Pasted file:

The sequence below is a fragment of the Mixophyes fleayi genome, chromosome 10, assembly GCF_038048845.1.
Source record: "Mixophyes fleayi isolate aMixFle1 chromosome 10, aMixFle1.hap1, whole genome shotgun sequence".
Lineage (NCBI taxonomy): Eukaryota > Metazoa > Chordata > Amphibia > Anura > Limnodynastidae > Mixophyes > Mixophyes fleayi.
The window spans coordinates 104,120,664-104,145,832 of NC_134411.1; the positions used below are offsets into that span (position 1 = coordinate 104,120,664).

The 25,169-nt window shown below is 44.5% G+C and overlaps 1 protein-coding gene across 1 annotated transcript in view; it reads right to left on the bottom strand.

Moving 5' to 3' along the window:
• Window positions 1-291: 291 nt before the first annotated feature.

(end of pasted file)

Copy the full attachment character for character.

The sequence below is a fragment of the Mixophyes fleayi genome, chromosome 10, assembly GCF_038048845.1.
Source record: "Mixophyes fleayi isolate aMixFle1 chromosome 10, aMixFle1.hap1, whole genome shotgun sequence".
Lineage (NCBI taxonomy): Eukaryota > Metazoa > Chordata > Amphibia > Anura > Limnodynastidae > Mixophyes > Mixophyes fleayi.
The window spans coordinates 104,120,664-104,145,832 of NC_134411.1; the positions used below are offsets into that span (position 1 = coordinate 104,120,664).

The 25,169-nt window shown below is 44.5% G+C and overlaps 1 protein-coding gene across 1 annotated transcript in view; it reads right to left on the bottom strand.

Moving 5' to 3' along the window:
• Window positions 1-291: 291 nt before the first annotated feature.